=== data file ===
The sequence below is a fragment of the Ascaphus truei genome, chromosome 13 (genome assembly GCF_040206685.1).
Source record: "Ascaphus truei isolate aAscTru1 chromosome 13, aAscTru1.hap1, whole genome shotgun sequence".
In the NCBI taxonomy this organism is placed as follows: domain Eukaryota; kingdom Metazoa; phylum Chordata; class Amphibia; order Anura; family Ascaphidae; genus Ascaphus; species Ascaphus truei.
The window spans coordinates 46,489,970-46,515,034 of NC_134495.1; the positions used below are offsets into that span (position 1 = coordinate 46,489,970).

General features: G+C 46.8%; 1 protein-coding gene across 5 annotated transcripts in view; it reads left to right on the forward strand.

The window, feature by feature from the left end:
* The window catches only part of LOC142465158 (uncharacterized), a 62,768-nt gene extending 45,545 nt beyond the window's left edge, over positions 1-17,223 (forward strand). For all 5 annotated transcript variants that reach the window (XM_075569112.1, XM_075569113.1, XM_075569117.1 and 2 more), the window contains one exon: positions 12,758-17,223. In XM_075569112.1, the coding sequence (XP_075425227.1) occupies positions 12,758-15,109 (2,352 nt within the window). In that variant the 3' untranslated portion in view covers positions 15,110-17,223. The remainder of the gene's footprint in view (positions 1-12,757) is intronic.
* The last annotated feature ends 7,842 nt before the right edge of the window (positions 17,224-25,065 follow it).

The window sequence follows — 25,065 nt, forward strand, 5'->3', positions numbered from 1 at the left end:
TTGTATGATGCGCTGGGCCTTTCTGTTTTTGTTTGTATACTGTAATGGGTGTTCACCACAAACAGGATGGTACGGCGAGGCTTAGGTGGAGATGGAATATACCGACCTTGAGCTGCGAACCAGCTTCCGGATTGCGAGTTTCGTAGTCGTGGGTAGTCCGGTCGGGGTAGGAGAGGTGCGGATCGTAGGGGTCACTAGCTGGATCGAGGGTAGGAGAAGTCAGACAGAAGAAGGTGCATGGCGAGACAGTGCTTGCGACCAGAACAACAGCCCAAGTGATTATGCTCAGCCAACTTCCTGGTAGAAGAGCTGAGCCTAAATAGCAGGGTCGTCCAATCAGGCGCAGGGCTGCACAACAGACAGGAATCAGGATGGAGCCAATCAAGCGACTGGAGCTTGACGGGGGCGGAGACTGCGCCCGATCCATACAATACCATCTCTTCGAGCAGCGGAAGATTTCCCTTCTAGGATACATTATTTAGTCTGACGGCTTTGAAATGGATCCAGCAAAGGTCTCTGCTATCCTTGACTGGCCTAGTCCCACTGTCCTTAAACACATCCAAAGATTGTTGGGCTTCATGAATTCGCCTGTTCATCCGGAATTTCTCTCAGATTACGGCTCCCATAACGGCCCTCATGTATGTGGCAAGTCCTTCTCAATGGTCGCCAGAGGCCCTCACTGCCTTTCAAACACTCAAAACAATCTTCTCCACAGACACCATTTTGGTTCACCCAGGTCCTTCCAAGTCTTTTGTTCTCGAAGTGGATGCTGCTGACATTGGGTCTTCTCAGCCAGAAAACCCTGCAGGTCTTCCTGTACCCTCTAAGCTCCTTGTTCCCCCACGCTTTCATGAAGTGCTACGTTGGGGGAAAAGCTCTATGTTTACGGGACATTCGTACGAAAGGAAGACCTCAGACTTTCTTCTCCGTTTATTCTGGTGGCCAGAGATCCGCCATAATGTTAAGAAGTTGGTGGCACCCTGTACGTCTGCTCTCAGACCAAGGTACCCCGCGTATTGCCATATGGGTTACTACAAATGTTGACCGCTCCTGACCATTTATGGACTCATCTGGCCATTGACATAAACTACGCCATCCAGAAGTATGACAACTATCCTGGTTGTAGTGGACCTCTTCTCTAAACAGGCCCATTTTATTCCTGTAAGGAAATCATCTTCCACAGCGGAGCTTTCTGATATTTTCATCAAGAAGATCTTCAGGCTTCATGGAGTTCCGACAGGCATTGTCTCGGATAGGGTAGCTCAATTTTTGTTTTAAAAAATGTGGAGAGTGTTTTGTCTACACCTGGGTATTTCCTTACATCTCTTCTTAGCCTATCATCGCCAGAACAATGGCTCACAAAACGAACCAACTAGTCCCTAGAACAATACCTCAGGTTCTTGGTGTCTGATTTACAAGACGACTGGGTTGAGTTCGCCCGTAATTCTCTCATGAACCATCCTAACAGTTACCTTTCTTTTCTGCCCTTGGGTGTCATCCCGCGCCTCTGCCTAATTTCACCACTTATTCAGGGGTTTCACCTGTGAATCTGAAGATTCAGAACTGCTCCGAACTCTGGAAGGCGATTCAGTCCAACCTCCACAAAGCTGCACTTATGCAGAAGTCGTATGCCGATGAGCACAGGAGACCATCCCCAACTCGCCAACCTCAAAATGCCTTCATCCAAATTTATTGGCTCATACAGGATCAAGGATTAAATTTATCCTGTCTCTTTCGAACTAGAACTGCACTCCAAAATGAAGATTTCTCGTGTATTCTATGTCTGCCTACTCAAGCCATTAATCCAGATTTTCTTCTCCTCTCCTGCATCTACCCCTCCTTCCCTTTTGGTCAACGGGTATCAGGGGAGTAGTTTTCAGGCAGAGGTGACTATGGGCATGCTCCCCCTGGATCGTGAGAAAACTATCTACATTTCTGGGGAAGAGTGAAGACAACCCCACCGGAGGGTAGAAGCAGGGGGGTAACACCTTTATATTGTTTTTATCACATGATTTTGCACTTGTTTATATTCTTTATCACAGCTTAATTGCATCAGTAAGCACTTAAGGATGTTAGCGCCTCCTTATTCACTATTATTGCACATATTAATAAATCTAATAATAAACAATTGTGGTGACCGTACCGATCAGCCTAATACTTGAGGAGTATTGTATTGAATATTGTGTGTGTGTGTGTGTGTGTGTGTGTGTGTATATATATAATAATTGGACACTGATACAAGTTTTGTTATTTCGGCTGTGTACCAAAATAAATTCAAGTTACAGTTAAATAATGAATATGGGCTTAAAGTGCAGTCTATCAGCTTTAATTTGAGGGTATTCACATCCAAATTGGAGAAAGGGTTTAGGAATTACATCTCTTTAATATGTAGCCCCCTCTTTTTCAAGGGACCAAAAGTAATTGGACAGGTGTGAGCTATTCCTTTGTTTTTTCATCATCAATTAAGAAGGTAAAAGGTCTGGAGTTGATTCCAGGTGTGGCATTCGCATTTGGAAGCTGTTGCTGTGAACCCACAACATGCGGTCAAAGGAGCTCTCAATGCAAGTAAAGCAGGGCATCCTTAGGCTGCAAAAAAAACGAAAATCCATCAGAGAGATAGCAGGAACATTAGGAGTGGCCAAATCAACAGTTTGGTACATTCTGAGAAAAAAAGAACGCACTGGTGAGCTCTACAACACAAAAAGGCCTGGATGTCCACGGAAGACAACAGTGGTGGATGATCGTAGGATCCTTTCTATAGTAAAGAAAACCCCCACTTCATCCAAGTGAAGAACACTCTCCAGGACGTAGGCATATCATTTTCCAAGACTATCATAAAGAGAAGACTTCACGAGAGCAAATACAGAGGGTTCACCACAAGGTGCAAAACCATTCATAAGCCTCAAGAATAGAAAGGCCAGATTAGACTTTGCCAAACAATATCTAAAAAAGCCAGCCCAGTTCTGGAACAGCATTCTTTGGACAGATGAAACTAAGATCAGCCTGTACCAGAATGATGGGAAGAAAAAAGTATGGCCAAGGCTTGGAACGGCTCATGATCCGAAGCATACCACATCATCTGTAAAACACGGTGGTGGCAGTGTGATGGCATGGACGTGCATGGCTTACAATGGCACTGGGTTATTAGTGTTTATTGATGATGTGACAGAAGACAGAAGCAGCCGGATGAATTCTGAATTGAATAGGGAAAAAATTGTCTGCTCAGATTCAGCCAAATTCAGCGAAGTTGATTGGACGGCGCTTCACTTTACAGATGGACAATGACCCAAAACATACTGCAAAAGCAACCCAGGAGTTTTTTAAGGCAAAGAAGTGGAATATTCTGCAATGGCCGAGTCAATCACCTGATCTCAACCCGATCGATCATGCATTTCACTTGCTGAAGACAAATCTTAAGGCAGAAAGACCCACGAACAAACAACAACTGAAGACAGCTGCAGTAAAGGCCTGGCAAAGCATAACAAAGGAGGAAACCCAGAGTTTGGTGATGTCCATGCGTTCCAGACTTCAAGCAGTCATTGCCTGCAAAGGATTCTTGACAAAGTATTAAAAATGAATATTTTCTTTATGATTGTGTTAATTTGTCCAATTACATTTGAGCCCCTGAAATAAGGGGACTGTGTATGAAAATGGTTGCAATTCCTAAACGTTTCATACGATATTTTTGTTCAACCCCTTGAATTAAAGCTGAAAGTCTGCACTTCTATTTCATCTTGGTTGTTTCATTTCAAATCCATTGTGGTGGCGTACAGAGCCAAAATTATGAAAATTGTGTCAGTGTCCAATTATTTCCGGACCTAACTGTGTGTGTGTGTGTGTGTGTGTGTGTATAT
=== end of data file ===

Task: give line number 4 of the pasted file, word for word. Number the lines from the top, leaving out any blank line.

The window spans coordinates 46,489,970-46,515,034 of NC_134495.1; the positions used below are offsets into that span (position 1 = coordinate 46,489,970).